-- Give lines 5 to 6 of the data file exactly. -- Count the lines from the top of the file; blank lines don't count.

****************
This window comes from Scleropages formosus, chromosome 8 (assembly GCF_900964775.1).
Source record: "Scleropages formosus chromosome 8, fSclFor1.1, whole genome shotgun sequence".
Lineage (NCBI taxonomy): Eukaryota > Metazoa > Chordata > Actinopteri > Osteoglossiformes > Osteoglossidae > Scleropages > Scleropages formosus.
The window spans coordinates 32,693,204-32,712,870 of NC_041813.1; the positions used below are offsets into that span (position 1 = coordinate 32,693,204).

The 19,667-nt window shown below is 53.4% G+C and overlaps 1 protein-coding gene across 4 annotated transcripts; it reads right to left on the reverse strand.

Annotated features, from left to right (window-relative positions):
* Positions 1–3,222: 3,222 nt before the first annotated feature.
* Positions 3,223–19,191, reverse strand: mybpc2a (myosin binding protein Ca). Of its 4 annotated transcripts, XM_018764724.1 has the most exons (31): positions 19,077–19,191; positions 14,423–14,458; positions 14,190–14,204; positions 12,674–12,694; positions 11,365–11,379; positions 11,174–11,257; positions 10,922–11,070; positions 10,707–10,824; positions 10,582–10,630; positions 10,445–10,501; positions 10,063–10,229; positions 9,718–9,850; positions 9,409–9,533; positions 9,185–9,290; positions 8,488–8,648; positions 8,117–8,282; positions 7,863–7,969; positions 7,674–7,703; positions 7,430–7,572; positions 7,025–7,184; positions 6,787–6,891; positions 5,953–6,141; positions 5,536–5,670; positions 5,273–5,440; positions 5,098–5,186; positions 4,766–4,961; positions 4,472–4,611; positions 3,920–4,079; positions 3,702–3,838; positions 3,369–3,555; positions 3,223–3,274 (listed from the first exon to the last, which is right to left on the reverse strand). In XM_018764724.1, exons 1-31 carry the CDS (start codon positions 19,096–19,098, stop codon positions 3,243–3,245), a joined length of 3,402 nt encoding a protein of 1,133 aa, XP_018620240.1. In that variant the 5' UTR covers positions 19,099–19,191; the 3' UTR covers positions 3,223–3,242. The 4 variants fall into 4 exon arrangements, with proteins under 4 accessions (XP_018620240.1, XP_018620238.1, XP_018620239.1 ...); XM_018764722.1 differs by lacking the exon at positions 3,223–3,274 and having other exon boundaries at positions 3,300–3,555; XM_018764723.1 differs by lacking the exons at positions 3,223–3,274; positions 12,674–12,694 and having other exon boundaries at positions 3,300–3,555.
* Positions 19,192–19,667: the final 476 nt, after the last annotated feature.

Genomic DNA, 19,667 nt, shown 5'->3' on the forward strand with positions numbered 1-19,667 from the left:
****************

The 19,667-nt window shown below is 53.4% G+C and overlaps 1 protein-coding gene across 4 annotated transcripts; it reads right to left on the reverse strand.

Annotated features, from left to right (window-relative positions):